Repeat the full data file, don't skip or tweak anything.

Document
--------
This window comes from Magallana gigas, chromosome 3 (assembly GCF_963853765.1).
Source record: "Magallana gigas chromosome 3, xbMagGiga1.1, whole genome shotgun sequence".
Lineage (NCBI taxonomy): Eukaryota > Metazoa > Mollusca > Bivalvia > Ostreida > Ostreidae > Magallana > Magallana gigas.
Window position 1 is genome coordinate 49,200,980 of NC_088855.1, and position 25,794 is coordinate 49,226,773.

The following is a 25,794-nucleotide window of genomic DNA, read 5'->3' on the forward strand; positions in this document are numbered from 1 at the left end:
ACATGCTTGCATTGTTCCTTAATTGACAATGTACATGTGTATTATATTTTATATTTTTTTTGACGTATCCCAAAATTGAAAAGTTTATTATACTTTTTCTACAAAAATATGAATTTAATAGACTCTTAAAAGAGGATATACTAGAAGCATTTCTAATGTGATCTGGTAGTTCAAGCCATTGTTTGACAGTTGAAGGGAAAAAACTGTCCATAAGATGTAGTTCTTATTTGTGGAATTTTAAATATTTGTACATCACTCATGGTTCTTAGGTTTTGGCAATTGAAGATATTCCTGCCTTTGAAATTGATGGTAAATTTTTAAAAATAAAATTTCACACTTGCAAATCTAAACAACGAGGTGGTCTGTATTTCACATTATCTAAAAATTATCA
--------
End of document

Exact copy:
This window comes from Magallana gigas, chromosome 3 (assembly GCF_963853765.1).
Source record: "Magallana gigas chromosome 3, xbMagGiga1.1, whole genome shotgun sequence".
Lineage (NCBI taxonomy): Eukaryota > Metazoa > Mollusca > Bivalvia > Ostreida > Ostreidae > Magallana > Magallana gigas.
Window position 1 is genome coordinate 49,200,980 of NC_088855.1, and position 25,794 is coordinate 49,226,773.

The following is a 25,794-nucleotide window of genomic DNA, read 5'->3' on the forward strand; positions in this document are numbered from 1 at the left end:
ACATGCTTGCATTGTTCCTTAATTGACAATGTACATGTGTATTATATTTTATATTTTTTTTGACGTATCCCAAAATTGAAAAGTTTATTATACTTTTTCTACAAAAATATGAATTTAATAGACTCTTAAAAGAGGATATACTAGAAGCATTTCTAATGTGATCTGGTAGTTCAAGCCATTGTTTGACAGTTGAAGGGAAAAAACTGTCCATAAGATGTAGTTCTTATTTGTGGAATTTTAAATATTTGTACATCACTCATGGTTCTTAGGTTTTGGCAATTGAAGATATTCCTGCCTTTGAAATTGATGGTAAATTTTTAAAAATAAAATTTCACACTTGCAAATCTAAACAACGAGGTGGTCTGTATTTCACATTATCTAAAAATTATCA